So, this morning, after feeding our dog, bucks, ducks, chickens, chicks, and milking our does, in between working on an eBook and doing research for another project, as I was loading the dishwasher, frying bacon, and warming milk on the stove to make Camembert, it hit me.
I am a polyculture person.
My erratic activity may look like chaos to the untrained eye, but in fact, I am a highly functional system with greater outputs as a result of my diversity of activity than could be attained if I behaved like a monoculture. Admittedly, sometimes my individual yields on a certain activity may suffer. Like now, if I wasn’t trying to enjoy a meal while writing this I could probably get it written faster.
To be clear, I’m not talking about multi-tasking. I think by now everyone knows that term is just a bit of H.R. B.S. There is no such thing as real multi-tasking. In fact, if someone tells you they are super at multi-tasking, try this trick.
Ask them to walk across the room for something. Just as they are making the move, ask them an open-ended question that they aren’t likely to have a pre-made answer for, like “what are your thoughts on duct tape?” (It’s useful, I am sure MacGyver could do something cool with it, and as a metaphor for how our political, economic, and food supply systems are operating, e.g. held together by duct tape, it’s disturbing.) I promise they will not be able to answer your question and continue to get whatever you asked for.
Your polyculture people will continue on to pick up what you asked for, then sit back down and give you a proper and thoughtful answer on duct tape. And they may even pose a return question of their own. This is because a true polyculture-person, and not just someone habituated to react to every distraction, has the ability to grasp changing situations, assess and act on correct priorities, table and return to things put on hold, and still get a lot of stuff done.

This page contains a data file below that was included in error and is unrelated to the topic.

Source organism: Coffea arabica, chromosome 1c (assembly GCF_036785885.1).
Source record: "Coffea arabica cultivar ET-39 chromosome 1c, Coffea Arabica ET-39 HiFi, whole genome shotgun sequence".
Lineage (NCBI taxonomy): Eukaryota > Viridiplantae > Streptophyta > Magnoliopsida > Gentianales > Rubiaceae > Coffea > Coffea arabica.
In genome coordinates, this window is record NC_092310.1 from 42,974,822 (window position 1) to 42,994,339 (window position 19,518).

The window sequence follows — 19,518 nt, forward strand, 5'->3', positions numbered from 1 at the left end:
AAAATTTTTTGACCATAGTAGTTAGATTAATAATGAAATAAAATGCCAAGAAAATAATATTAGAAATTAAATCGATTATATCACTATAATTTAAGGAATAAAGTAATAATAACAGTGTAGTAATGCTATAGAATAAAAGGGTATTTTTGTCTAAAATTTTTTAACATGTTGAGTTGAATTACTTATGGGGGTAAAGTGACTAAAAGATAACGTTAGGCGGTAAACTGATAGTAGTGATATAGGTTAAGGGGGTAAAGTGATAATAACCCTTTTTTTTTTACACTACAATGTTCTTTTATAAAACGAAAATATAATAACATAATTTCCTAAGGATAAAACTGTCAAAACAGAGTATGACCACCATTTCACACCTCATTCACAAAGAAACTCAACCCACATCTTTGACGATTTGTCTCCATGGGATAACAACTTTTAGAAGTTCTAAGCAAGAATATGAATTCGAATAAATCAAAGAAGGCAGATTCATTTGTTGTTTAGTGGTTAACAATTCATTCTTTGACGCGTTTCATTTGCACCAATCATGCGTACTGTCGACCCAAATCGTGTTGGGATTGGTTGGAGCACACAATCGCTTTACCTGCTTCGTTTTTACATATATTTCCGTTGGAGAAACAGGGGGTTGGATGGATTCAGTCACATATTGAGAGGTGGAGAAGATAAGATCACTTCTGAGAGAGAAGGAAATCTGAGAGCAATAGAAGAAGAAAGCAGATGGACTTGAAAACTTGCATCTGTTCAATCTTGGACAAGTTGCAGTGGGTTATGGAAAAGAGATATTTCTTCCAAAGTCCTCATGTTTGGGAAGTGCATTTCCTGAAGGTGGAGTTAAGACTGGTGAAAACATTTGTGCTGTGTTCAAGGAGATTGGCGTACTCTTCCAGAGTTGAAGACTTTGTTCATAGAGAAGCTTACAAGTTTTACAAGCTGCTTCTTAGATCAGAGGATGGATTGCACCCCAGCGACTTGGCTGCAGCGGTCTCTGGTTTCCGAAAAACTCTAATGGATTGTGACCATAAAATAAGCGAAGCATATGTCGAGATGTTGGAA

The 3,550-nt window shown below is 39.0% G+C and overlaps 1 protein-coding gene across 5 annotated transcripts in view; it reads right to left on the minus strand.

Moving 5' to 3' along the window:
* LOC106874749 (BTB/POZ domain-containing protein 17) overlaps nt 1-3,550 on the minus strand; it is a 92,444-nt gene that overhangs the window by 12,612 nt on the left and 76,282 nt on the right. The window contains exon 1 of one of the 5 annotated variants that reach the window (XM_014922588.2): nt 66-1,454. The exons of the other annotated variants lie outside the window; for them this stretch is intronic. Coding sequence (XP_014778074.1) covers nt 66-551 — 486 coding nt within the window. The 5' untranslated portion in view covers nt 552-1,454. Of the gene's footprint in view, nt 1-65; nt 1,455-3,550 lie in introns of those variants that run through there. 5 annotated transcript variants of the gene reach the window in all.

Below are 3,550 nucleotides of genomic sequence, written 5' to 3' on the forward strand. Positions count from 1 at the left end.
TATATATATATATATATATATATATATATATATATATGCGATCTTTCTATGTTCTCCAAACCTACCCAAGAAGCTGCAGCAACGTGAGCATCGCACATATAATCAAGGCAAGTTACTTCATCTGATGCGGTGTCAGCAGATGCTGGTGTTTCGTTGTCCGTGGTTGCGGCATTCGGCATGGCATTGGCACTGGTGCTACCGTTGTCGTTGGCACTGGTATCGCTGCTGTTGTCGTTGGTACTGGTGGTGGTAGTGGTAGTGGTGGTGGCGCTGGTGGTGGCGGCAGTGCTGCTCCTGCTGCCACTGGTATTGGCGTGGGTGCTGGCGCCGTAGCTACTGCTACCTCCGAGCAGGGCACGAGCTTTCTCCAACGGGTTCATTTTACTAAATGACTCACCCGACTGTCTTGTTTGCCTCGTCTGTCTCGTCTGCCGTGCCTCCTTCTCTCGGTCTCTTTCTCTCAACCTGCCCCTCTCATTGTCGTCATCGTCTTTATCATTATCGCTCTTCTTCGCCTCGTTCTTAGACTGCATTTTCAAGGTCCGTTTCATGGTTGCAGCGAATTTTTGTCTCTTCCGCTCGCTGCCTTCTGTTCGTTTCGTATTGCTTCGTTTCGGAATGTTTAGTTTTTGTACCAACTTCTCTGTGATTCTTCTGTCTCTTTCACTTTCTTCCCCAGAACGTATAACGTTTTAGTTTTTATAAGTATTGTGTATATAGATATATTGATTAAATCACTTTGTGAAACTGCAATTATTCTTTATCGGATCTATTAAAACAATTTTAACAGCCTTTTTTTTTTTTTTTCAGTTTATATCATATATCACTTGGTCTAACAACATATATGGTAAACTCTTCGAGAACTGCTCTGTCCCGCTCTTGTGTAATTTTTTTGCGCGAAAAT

I had to do this for years as a legal administrator and when I worked in hotels and restaurants. There was always more work than time, more challenges than solutions, so juggling was an act of survival. Keep enough balls in the air and no one notices the ones that are falling down. It’s a bit of misdirection, but it is also an effective way to get the most important stuff done to keep the ship from sinking.
And frankly, that’s what modern culture (at least American consumer culture) is. It’s a sinking ship. We are all going to be baling water in some way until we finally realize we don’t need the ship. It served its purpose, got us here, but now we need to get on the life boats and create our new world.
We are not beholden to the old. No matter how much people want to pretend like human nature is a fixed and an inherently destructive thing that we must protect ourselves from, the fundamental truth is that if we choose to, we can change everything.
Polycultures are the way of our agricultural future because this is how nature works best. We all know monoculture food supplies aren’t going to be sustainable as weather gets worse, droughts and deluges get longer, pests and weeds become more persistent, and soil degradation outpaces demand for arable land. And let’s be real, the world’s supposedly most advanced agricultural seed company -Monsanto – hasn’t had any useful breakthroughs since they made Roundup and Roundup ready seeds. So, technology is not going to save us.
We have to become polyculture people. But not just polyculture people in terms of our daily activity as I was this morning. We need to be polyculture people for a polyculture cause. We have to embrace ideas that are not our own, be able to tackle more than one problem at a time, be adaptable and responsive to our changing circumstances. We need to be able to table the important, but non-urgent issues that distract us from the really critical issues vital to all humans like clean water, nourishing food, health, safety, and community. We need to see and fix the monocultures in our lives, not just in the crop fields.
I have always wished I could be the kind of person who could pursue something with such singular focus that I achieved incredible results. Perhaps I still can, if my singular focus is polyculture propagation!